A boat floats down the Saigon River in Vietnam.

Merry Christmas
Mr. Hom

In the mad rush of the
Christmas season, a small
kindness can be the best gift

We came down the Saigon River on a swift boat past thatch huts on stilts at river edge to arrive in Ho Chi Minh City just before Christmas.

It was my first time in South Vietnam; Dr. Gary Edwards had been there before. Our boat slowed to wake speed in the muddy brown river as we eased by rusty ships from Russia and China and tied up alongside a sampan.

"We're here," Gary said, even though the dock was still four boats away. Dr. Fred Pacpaco and I followed Gary, and we threaded our way on and off large and small boats rafted together and reeking of dead fish and diesel fuel to step ashore on the quay.

That's where I met Mr. Hom. Or he met me.

It all happened rather fast. He sat barefoot on a tricycle, one of perhaps 30 Vietnamese men with strong legs who pedal passengers through the sea of traffic in this city of 7 million people who all seem to be riding motorbikes at once.

Each cyclo driver demanded we ride with him. The competition for a fare was fierce. We stood our ground, announcing our destination, attempting to negotiate price, realizing the folly of that while the cyclo-drivers pushed and shoved closer, vying for three fares worth only pocket change to us.

Years before, I took a ride in a rickshaw pulled by a cadaverous-looking man in old Hong Kong and felt uncomfortable, a memory that flashed back as I stood amid Vietnamese men on trikes trying to make a buck.

I don't remember striking a deal with anyone in the jostling crowd. Suddenly my duffel bag flew out of my hand, and I landed semi-reclining on the front end of a tricycle operated by a barefoot man who introduced himself as Mr. Hom. He placed my luggage on my lap, and we were off.

Tricycle driver Mr. Hom served as a guide around Ho Chi Minh City.

LEGS EXTENDED, heels together, toes poised like rifle sights, I arrive in Ho Chi Minh City feet first in a traffic jam on the prow of a pedicab Vietnamese call Xich lo.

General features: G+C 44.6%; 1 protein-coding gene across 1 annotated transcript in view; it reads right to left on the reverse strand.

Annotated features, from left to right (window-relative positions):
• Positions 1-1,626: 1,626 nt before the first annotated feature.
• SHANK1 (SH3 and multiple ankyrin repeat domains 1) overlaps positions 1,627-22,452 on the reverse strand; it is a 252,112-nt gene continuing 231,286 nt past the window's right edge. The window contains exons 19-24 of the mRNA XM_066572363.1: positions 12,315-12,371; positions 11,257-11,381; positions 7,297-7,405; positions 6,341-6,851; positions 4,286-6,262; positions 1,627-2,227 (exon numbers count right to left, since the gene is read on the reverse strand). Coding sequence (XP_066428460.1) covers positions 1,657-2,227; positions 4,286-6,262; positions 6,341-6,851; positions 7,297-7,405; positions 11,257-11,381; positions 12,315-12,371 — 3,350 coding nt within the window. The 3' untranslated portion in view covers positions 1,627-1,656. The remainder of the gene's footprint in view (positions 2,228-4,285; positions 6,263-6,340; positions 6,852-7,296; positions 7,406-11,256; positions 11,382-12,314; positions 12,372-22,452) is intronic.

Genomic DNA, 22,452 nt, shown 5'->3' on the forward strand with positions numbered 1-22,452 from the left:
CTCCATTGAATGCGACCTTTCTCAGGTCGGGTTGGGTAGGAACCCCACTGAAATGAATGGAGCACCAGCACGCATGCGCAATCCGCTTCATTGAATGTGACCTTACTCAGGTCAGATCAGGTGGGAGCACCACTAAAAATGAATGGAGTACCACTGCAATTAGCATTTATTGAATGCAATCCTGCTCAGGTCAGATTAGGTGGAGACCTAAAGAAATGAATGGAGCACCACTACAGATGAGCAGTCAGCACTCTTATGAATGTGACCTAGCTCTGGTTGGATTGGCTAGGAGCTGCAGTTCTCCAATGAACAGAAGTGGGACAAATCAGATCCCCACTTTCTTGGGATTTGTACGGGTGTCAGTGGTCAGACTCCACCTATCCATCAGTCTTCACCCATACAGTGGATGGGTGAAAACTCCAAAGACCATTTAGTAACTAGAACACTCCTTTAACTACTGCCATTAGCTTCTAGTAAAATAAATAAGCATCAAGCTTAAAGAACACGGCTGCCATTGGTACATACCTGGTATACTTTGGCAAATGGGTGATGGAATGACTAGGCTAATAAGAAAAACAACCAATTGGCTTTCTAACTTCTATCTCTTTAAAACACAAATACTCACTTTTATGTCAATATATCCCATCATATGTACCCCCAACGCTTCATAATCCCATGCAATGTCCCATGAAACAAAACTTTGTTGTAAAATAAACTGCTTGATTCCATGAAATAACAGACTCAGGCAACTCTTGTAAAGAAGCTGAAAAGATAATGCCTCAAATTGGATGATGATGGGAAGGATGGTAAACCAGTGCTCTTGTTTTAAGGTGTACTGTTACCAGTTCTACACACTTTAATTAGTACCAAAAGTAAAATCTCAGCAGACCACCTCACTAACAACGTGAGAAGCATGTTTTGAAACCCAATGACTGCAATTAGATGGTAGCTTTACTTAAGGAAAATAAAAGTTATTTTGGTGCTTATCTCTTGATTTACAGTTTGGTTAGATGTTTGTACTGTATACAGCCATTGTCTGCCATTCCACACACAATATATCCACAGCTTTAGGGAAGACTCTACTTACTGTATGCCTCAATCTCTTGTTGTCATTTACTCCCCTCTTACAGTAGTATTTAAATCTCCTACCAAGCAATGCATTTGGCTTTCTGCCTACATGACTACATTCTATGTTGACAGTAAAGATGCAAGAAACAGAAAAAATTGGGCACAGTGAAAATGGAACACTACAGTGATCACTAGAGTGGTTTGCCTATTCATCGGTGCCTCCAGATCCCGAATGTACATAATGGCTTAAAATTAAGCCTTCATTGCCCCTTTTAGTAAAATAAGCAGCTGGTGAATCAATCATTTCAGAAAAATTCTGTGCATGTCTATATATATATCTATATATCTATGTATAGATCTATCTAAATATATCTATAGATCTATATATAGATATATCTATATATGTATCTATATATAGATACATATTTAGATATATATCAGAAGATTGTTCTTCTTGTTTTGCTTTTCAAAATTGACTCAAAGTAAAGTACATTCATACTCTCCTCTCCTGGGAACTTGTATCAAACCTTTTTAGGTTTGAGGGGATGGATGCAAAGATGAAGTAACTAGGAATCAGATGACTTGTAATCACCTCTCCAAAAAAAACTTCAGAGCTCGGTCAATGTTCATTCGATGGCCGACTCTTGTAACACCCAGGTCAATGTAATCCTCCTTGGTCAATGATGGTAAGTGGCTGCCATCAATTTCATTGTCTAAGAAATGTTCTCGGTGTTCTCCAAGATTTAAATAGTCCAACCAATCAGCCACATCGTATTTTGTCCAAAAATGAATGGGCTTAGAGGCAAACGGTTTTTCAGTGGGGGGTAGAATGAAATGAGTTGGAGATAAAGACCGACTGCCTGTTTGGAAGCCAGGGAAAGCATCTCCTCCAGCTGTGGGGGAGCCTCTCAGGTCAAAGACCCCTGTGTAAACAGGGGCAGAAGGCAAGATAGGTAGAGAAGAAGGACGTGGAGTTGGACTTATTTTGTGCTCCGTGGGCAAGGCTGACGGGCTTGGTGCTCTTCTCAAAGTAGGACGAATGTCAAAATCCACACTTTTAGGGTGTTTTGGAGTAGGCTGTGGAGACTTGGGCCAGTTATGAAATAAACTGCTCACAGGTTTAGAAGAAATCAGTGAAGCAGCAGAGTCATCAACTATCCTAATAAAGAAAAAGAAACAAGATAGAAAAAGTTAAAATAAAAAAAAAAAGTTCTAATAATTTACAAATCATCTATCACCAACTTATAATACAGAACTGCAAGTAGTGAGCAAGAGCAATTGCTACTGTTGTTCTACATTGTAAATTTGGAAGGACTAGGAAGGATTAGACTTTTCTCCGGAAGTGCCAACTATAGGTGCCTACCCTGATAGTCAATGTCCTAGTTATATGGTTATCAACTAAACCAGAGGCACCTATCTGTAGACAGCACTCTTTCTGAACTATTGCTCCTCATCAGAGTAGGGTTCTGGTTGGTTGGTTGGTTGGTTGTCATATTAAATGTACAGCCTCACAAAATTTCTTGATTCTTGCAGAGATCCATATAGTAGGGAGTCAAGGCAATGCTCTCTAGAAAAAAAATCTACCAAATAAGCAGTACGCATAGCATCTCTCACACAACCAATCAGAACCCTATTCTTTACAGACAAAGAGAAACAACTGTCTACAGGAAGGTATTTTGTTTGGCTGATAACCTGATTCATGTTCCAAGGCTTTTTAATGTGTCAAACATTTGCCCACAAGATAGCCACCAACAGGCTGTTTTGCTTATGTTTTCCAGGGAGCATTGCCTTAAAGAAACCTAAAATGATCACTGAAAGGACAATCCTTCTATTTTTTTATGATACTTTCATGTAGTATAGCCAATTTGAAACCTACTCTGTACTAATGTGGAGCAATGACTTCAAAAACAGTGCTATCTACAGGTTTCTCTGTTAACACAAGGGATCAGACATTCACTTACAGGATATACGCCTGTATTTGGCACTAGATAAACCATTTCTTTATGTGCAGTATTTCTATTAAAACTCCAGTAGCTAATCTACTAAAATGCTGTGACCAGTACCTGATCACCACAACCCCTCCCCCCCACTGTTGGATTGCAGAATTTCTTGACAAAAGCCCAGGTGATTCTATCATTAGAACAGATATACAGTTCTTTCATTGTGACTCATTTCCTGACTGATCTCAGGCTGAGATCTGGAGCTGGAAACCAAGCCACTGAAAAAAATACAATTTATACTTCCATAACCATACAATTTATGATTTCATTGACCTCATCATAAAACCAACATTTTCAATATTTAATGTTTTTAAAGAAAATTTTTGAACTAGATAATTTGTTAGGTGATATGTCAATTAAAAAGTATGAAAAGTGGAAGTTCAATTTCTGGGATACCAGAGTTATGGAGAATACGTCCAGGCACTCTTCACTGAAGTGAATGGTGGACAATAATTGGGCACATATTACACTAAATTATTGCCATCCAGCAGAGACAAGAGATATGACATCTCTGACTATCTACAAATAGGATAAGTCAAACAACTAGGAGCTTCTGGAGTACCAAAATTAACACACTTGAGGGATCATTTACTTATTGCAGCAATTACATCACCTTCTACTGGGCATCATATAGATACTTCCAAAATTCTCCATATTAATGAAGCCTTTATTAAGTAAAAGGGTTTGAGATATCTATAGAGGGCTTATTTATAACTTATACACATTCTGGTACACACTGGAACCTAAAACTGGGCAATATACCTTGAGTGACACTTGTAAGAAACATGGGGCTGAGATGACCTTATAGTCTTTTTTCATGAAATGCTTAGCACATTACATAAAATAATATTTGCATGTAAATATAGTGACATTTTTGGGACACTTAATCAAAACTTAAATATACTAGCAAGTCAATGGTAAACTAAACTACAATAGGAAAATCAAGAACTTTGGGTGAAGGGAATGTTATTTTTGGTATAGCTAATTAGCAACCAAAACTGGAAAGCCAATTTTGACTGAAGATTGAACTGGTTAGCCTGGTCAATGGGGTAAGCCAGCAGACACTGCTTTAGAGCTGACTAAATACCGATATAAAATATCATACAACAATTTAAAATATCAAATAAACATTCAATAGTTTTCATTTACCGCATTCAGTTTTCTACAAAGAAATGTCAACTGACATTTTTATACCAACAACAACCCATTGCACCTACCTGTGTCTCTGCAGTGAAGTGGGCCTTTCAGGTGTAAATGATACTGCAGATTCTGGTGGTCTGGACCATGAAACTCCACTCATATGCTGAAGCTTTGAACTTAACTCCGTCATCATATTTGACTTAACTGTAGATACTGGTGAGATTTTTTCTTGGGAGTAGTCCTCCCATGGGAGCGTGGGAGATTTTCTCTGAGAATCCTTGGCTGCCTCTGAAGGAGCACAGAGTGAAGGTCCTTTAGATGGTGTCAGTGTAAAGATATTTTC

"Nice shoes," the barefoot Mr. Hom said over my shoulder.

Pedaling furiously into a poppity-pop sea of Honda bikes that flow like a black-and-chrome wave, Mr. Hom took me, flinching nervously at first, through the most incredible traffic, and deposited me intact but a little breathless in the square between the Caravelle Hotel and the Continental, the setting for Graham Greene's "The Quiet American."

"We made it!" I said as Gary and Fred arrived, laughing. Our exhilaration was like that at the end of a child's first roller coaster ride.

En route, in English, all the while pedaling, Mr. Hom pointed out various sights, impressing me with his urban knowledge and street smarts.

As we wheeled by the shiny bronze statue of Ho Chi Minh, Mr. Hom made his pitch.

"How long you stay here?"

"Ten days."

"I your guide."

We never talked price.

Everyday scenes on the streets of Ho Chi Minh City, where bikes are a common sight, were revealed with the help of a friendly tricycle driver.

THE FRENCH COME for nostalgia. The Russians, because they can't go to Cuba anymore. The Japanese come to buy things; the Chinese, to sell. Americans come looking for old ghosts of the lost war.

I came to write about surgeons of Honolulu's Aloha Medical Mission. They are treating worst cases at Cho Ray Hospital, an open-air, three-story shelter for broken children, victims of unexploded land mines, souvenirs of Uncle Sam.